5 April 2016

Grieving the End of the Marriage – 4 Steps to Begin Healing

 Divorce is a word that we see and hear everywhere. In our daily lives divorce attorneys solicit their services in commercials, billboards, print media and flyers. Television shows and films trivialize divorce as it's cloaked in steamy affairs, romanticized depictions of fragmented families and crimes of passion and revenge.


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But the word divorce means something entirely different to someone who is experiencing it in real time. Divorce can be correlated with another "D" word, disaster. Experts in the Mental health field say that the pain divorce creates rivals grieving the death of a loved one.
Despite the prevalence of divorce, Grief is an emotion and subject that no one talks about.  

Four steps you can take to begin healing.
Whilst the legal side of divorce can follow a neat linear process, the emotional side and grief of a break up does not. Perhaps can you relate? Many describe their experience as a rollercoaster of emotions, with highs, lows and times where they feel their whole life has been turned upside down.
Despite the pain, many people suffering after the end of their marriage do not identify it as grief. One man said he never saw divorce coming. Whichever way the marriage ends, the pain in the final years, months and aftermath is intense and often unbearable.
Many report feeling fine one day or week, then one day something triggers them and they feel like they are back to square one. It is true that Grief can come in waves, we cannot control it and that scares some people, so they will do anything to avoid feeling it. But no matter how difficult, we need to experience the painful feelings in order to heal. If we avoid or try to medicate our feelings with other substances the pain can stay longer and limit our recovery.
Many struggle not knowing how to deal with these uncomfortable feelings. The problem is they end up trying to distract themselves with food, alcohol, medication, overworking, overspending or becoming obsessed with TV/ Social Media or exercise. These coping mechanisms don't work as long-term solutions or serve people.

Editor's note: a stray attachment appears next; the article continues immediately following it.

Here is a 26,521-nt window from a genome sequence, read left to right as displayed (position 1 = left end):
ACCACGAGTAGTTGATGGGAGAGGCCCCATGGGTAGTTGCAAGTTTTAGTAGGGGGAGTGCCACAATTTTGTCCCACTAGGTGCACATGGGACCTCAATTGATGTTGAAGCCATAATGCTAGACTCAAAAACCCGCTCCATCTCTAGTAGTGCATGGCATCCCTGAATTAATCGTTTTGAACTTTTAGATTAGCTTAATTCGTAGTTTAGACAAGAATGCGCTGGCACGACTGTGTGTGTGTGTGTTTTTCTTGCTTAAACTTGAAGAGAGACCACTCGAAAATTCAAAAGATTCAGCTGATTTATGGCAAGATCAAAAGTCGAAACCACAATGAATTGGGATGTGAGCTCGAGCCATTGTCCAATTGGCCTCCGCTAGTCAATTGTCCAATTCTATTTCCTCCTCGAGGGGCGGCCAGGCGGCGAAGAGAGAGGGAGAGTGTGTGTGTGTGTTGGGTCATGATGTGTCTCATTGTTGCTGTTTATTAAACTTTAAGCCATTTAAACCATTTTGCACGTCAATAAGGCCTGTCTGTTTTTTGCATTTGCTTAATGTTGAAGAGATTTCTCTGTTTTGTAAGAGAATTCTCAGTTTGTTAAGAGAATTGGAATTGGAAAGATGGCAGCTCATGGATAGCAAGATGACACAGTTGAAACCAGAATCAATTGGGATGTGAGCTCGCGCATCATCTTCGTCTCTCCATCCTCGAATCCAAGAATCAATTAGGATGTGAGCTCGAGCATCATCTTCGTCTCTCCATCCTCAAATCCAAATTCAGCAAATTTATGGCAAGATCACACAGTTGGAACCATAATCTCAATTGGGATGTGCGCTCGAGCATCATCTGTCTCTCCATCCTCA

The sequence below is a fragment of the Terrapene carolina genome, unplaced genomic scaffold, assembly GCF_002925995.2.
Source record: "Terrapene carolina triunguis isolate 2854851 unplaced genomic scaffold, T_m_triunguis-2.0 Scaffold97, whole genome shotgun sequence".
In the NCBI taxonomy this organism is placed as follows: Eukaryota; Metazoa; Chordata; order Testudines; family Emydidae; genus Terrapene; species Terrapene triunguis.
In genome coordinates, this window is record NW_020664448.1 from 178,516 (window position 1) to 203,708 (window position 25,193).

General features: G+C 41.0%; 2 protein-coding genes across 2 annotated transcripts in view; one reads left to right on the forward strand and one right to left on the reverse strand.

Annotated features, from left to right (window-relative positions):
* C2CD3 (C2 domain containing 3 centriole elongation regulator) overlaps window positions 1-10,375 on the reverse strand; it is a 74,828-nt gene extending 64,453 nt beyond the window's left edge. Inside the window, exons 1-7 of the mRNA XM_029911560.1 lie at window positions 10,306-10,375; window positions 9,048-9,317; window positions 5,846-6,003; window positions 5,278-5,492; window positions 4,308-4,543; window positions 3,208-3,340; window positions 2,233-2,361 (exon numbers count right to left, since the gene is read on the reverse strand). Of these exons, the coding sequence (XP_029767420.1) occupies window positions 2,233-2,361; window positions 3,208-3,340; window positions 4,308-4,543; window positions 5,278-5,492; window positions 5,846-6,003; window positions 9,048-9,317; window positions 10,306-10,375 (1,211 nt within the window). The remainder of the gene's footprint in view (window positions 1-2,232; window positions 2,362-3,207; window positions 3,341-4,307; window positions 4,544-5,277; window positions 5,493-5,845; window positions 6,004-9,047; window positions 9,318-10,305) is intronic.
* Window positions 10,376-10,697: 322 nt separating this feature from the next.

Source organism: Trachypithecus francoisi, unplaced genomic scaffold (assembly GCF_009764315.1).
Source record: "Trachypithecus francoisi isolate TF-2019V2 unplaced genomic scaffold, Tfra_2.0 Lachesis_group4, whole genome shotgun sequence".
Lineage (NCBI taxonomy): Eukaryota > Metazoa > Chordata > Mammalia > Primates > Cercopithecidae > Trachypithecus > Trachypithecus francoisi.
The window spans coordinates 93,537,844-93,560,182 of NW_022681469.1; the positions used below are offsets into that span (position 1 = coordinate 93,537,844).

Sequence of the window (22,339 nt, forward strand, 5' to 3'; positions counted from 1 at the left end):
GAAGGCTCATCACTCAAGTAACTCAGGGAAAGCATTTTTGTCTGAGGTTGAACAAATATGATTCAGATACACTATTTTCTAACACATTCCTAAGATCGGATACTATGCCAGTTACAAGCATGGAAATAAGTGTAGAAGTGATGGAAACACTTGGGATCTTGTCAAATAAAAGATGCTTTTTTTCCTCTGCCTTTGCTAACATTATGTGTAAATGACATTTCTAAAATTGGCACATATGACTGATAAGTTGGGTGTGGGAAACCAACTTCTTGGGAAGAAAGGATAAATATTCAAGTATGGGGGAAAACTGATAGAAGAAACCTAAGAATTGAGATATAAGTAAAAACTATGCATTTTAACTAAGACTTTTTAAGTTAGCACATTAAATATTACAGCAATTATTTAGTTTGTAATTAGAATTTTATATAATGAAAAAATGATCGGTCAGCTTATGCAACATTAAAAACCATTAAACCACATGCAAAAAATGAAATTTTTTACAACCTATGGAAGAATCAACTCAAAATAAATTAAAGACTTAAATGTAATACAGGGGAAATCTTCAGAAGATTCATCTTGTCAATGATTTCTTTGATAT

Common symptoms of grief
If you are concerned about yourself or someone you care about. Here are some common symptoms of grief: low energy, loss of appetite or opposite cannot stop eating, emptiness, headaches, mood swings, extreme tiredness, changes in body temperature - either really cold or really hot. These symptoms are similar to depression and according to the grief recovery institute, people following a loss are often mislabeled and misdiagnosed as being depressed, when in actual fact they have unresolved grief. They argue as grief is a natural and normal reaction to loss of ANY kind, the treatment should be natural.
So what losses are associated with Marital Separation and Divorce?
Adults and children after a break up may experience:
•Loss of company and having the person around
•Loss of security
•Loss of trust (when the marriage broke down and during divorce)
•Loss of safety
•Loss of faith or belief in marriage and family values
•Loss of support (whether it was emotional, physical, financial, psychological)
•Loss of home, school / job change (if moving) familiar environment
•Loss of dreams, hopes and expectations of the future (this can often be harder to deal with than the physical losses)

So how can you begin to heal from these losses and the grief?

Step 1 - Make Your Needs a Priority
Following the aftermath of a break up and divorce you need to look after yourself and put your needs first. This involves ensuring you do not take on too much or do too much for others, eat well, sleep well and make time for rest and relaxation. The whole recovery process is harder to deal with if you are running on empty, or putting others before yourself. In order to be of any help to anyone else and to get through the legal and financial process of divorce, you need to be in the best state you can be.

Step 2 - Understand the Myths about Grief
As Grief is rarely talked about, there are a lot of myths and misconceptions about grief and how to deal with it. In order to begin to heal from grief you must first understand what these myths are. Like time heals, be strong, replace the loss.

Step 3 - Feel Your Emotions
Feel and acknowledge the painful feelings that come up. Cry if you need too, feel sad, angry if that is what comes up, let that be OK. Don't try to push them down or distract yourself. Instead sit in peace quietly and feel them. Be aware of what is behind any anger, anxiety, resentment, guilt. This is step is important, as we cannot deal with or move on from what we repress and do not feel.

Step 4 - Express Your Emotions
Not sure why or how expressing our true feelings and thoughts with another living being helps, but it does! This is what treatments for grief recovery, addiction recovery, psychiatry and therapy are all based on. They all highlight the importance of expressing and sharing thoughts and feelings with other people, groups and one to one. The key thing to remember here is to find someone you totally trust, someone who will listen wholeheartedly to you, without trying to fix you.
In times of separation and divorce, you may hear people say "you'll find someone else" "don't worry you'll be fine" "don't feel bad at least you know what they are like now" "bad things happen for a reason" comments like this don't help and can cause individuals to isolate themselves from others further. This is extremely sad, because separation and divorce is a time when people need care and love from others the most. Loneliness adds additional pain to this already difficult time. If you have no close friends or family you can talk too, consider talking to a coach or calling a help line.